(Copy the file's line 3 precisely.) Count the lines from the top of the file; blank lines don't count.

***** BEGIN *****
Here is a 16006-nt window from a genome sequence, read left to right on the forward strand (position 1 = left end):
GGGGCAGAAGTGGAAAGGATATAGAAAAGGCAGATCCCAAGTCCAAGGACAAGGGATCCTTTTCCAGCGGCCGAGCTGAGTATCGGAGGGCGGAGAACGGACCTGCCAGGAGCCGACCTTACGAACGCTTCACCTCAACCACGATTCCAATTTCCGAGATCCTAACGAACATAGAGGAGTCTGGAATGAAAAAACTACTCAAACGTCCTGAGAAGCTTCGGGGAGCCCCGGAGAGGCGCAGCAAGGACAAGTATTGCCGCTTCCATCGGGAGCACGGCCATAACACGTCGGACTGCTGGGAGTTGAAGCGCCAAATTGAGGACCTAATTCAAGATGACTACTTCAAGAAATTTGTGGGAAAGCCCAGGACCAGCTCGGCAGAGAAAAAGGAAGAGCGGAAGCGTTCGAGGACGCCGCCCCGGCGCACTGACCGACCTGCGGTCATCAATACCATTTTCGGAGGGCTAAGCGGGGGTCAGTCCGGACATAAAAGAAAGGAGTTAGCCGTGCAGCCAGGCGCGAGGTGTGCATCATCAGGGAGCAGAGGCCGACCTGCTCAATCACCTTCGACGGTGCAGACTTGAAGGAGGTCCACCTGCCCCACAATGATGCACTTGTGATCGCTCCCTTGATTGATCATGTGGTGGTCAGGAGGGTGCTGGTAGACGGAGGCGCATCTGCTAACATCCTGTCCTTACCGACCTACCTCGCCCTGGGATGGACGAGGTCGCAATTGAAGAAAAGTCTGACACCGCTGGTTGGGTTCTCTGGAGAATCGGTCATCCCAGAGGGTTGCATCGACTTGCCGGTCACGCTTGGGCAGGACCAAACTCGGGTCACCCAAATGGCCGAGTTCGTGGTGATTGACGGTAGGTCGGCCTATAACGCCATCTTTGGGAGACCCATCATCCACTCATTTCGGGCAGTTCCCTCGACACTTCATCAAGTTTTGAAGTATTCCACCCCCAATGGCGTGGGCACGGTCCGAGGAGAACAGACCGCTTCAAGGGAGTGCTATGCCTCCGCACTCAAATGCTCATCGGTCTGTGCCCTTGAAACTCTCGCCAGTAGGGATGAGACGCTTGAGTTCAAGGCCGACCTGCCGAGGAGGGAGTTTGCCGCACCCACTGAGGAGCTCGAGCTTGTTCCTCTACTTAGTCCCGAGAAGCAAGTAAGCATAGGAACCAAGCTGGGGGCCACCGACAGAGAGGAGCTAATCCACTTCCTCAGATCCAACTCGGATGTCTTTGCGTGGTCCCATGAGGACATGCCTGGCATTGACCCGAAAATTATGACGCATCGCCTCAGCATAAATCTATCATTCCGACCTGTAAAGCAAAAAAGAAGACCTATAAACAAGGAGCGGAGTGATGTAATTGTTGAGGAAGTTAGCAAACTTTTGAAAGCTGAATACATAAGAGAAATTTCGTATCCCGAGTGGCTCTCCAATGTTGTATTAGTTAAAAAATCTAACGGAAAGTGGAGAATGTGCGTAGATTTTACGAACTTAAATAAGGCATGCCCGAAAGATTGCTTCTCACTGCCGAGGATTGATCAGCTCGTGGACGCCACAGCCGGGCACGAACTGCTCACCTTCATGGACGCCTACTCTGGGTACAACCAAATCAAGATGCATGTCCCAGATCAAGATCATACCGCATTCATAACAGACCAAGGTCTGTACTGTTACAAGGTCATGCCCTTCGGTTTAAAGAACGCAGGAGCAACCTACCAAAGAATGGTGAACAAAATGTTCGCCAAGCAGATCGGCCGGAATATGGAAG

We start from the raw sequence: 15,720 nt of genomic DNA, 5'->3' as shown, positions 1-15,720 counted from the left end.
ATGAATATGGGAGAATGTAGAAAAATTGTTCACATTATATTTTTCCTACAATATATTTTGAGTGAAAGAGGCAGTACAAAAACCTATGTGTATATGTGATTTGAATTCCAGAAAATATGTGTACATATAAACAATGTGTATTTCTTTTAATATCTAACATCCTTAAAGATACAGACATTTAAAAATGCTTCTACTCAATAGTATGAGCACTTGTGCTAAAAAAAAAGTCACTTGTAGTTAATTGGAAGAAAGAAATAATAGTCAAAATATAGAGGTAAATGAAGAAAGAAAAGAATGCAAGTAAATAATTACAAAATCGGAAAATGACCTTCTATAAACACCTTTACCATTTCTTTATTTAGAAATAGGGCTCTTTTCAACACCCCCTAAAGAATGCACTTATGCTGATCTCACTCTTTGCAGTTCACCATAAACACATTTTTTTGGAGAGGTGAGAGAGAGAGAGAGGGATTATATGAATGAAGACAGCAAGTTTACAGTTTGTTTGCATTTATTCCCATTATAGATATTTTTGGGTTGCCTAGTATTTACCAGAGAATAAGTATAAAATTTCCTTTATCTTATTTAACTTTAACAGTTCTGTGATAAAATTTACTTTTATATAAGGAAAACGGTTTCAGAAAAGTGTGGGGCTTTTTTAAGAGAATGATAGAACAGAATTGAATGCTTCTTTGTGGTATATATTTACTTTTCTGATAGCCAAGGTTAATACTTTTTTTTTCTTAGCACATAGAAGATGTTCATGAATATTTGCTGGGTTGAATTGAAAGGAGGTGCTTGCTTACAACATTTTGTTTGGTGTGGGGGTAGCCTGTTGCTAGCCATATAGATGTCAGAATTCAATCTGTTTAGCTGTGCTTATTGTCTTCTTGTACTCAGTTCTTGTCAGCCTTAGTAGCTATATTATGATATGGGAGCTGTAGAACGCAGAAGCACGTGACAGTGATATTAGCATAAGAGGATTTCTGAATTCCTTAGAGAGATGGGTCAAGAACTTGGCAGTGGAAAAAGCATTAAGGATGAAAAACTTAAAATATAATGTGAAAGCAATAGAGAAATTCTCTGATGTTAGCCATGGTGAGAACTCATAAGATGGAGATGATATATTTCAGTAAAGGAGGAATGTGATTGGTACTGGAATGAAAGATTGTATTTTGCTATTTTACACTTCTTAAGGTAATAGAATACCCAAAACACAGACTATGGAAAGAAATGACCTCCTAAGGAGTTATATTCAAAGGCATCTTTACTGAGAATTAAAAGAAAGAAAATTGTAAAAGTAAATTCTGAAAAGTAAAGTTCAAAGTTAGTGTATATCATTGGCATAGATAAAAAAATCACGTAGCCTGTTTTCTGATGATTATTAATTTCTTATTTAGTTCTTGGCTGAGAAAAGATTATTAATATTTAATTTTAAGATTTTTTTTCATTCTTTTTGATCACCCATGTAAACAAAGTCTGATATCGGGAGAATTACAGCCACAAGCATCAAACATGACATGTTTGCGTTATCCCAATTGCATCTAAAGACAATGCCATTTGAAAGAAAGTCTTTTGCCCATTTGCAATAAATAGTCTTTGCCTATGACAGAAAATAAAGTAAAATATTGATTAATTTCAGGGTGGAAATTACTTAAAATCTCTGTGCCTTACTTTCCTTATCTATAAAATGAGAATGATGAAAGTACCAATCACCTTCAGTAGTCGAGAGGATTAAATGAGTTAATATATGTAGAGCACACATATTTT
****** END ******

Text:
We start from the raw sequence: 15,720 nt of genomic DNA, 5'->3' as shown, positions 1-15,720 counted from the left end.